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The phrases in their context!


We must be able to arrive at a decision on the subjects of its questions, or on the ability or inability of reason to form any judgement respecting them; and therefore either to extend with confidence the bounds of our pure reason, or to set strictly defined and safe limits to its action.
This last question, which arises out of the above universal problem, would properly run thus; "How is metaphysics possible as a science?"
Thus, the critique of reason leads at last, naturally and necessarily, to science; and, on the other hand, the dogmatical use of reason without criticism leads to groundless assertions, against which others equally specious can always be set, thus ending unavoidably in scepticism.
Besides, this science cannot be of great and formidable prolixity, because it has not to do with objects of reason, the variety of which is inexhaustible, but merely with Reason herself and her problems; problems which arise out of her own bosom, and are not proposed to her by the nature of outward things, but by her own nature.
And when once Reason has previously become able completely to understand her own power in regard to objects which she meets with in experience, it will be easy to determine securely the extent and limits of her attempted application to objects beyond the confines of experience.
We may and must, therefore, regard the attempts hitherto made to establish metaphysical science dogmatically as non-existent.
For what of analysis, that is, mere dissection of conceptions, is contained in one or other, is not the aim of, but only a preparation for metaphysics proper, which has for its object the extension, by means of synthesis, of our a priori knowledge.
And for this purpose, mere analysis is of course useless, because it only shows what is contained in these conceptions, but not how we arrive, a priori, at them; and this it is her duty to show, in order to be able afterwards to determine their valid use in regard to all objects of experience, to all knowledge in general.
But little self-denial, indeed, is needed to give up these pretensions, seeing the undeniable, and in the dogmatic mode of procedure, inevitable contradictions of Reason with herself, have long since ruined the reputation of every system of metaphysics that has appeared up to this time.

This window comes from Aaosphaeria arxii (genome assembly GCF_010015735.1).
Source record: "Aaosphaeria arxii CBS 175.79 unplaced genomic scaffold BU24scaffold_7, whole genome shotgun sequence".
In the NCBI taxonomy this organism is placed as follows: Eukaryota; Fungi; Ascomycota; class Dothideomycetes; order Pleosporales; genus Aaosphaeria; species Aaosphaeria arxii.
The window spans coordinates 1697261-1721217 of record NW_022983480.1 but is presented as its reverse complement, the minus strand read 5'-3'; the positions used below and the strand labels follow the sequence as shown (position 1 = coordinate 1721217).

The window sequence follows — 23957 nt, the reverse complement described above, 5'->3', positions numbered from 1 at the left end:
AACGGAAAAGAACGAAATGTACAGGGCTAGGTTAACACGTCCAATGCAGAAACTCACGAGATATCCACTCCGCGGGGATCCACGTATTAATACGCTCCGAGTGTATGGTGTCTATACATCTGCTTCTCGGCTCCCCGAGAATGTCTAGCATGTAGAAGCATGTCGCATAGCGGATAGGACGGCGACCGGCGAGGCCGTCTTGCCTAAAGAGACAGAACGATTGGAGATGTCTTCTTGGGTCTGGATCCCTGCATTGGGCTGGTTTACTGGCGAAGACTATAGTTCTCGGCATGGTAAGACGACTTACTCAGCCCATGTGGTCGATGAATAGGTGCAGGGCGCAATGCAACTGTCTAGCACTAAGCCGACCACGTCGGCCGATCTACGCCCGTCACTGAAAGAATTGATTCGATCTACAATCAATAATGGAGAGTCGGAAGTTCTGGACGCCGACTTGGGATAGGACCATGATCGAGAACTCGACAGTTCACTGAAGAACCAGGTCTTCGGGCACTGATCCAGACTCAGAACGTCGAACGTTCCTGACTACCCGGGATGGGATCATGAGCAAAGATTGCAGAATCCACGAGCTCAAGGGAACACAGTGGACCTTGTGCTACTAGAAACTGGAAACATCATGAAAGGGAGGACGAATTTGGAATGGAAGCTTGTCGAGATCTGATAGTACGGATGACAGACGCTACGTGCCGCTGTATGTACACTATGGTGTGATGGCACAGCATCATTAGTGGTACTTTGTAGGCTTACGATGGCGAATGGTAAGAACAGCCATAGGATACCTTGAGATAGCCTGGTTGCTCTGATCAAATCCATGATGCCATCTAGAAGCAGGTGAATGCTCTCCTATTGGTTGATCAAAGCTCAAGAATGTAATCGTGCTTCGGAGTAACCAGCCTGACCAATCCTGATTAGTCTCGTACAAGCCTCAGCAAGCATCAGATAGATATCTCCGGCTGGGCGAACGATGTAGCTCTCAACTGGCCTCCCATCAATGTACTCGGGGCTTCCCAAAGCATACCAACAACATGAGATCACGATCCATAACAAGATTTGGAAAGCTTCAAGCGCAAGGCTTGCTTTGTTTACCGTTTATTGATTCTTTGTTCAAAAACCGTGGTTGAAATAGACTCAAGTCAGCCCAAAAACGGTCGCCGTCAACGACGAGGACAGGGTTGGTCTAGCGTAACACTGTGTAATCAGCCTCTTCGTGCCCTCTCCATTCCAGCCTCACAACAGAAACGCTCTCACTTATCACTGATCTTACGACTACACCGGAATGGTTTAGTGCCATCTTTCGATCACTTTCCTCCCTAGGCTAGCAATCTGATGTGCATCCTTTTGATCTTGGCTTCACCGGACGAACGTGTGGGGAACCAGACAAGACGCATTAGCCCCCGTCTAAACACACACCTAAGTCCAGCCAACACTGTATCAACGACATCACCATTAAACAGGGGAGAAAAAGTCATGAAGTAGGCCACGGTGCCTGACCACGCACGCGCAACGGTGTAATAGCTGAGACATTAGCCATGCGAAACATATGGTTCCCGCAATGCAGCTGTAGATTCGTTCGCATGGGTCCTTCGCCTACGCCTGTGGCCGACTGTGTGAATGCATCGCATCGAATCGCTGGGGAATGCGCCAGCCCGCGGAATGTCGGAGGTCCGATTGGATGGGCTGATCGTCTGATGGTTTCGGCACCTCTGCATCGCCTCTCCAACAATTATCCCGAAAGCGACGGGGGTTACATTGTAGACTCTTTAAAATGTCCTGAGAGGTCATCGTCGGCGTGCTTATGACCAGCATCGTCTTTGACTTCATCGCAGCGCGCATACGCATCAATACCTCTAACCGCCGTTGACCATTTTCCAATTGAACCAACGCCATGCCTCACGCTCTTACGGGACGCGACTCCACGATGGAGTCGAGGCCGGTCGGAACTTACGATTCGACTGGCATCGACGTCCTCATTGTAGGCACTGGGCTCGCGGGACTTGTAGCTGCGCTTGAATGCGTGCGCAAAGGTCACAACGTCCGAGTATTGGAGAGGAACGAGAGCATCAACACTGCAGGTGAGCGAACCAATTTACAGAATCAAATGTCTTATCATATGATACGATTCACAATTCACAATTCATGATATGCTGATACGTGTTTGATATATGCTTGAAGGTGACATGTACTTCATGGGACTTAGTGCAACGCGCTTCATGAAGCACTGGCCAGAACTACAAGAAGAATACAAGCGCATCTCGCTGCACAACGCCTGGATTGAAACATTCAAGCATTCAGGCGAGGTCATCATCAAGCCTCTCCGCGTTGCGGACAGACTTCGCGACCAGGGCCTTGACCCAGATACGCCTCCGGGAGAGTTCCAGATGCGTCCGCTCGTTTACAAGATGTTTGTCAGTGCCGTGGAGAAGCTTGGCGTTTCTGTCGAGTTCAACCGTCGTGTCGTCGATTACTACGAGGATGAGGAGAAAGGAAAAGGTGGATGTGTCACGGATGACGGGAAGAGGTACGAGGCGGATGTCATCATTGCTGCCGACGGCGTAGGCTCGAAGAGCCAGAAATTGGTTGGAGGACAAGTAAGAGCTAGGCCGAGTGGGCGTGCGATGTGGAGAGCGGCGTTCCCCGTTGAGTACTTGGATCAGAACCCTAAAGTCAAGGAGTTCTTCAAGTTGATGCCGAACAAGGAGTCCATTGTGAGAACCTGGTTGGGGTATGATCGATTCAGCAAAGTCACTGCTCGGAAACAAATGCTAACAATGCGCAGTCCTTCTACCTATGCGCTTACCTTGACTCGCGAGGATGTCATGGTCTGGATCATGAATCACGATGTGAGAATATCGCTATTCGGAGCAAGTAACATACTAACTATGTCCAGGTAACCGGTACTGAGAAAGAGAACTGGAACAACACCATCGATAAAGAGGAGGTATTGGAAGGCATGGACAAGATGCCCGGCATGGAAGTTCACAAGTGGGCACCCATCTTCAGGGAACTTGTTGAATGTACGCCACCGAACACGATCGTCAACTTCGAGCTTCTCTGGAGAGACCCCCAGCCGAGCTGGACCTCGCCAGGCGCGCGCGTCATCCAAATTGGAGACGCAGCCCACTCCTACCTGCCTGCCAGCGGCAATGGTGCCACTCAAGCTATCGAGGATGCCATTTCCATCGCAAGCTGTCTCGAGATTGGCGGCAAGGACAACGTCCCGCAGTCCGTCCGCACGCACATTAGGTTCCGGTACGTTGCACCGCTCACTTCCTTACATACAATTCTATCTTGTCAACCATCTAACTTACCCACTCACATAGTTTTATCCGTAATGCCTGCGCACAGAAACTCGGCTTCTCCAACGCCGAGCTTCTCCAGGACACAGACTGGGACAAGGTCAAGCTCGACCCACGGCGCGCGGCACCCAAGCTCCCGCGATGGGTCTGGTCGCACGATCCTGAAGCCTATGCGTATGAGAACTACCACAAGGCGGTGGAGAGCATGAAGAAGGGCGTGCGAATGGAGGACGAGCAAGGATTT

It will require more firmness to remain undeterred by difficulty from within, and opposition from without, from endeavouring, by a method quite opposed to all those hitherto followed, to further the growth and fruitfulness of a science indispensable to human reason--a science from which every branch it has borne may be cut away, but whose roots remain indestructible.
VII. Idea and Division of a Particular Science, under the Name of a Critique of Pure Reason.
From all that has been said, there results the idea of a particular science, which may be called the Critique of Pure Reason.
For reason is the faculty which furnishes us with the principles of knowledge a priorI. Hence, pure reason is the faculty which contains the principles of cognizing anything absolutely a priorI. An organon of pure reason would be a compendium of those principles according to which alone all pure cognitions a priori can be obtained.
The completely extended application of such an organon would afford us a system of pure reason.
As this, however, is demanding a great deal, and it is yet doubtful whether any extension of our knowledge be here possible, or, if so, in what cases; we can regard a science of the mere criticism of pure reason, its sources and limits, as the propaedeutic to a system of pure reason.
Such a science must not be called a doctrine, but only a critique of pure reason; and its use, in regard to speculation, would be only negative, not to enlarge the bounds of, but to purify, our reason, and to shield it against error--which alone is no little gain.
I apply the term transcendental to all knowledge which is not so much occupied with objects as with the mode of our cognition of these objects, so far as this mode of cognition is possible a priorI. A system of such conceptions would be called transcendental philosophy.
But this, again, is still beyond the bounds of our present essay.
For as such a science must contain a complete exposition not only of our synthetical a priori, but of our analytical a priori knowledge, it is of too wide a range for our present purpose, because we do not require to carry our analysis any farther than is necessary to understand, in their full extent, the principles of synthesis a priori, with which alone we have to do.
This investigation, which we cannot properly call a doctrine, but only a transcendental critique, because it aims not at the enlargement, but at the correction and guidance, of our knowledge, and is to serve as a touchstone of the worth or worthlessness of all knowledge a priori, is the sole object of our present essay.
Such a critique is consequently, as far as possible, a preparation for an organon; and if this new organon should be found to fail, at least for a canon of pure reason, according to which the complete system of the philosophy of pure reason, whether it extend or limit the bounds of that reason, might one day be set forth both analytically and synthetically.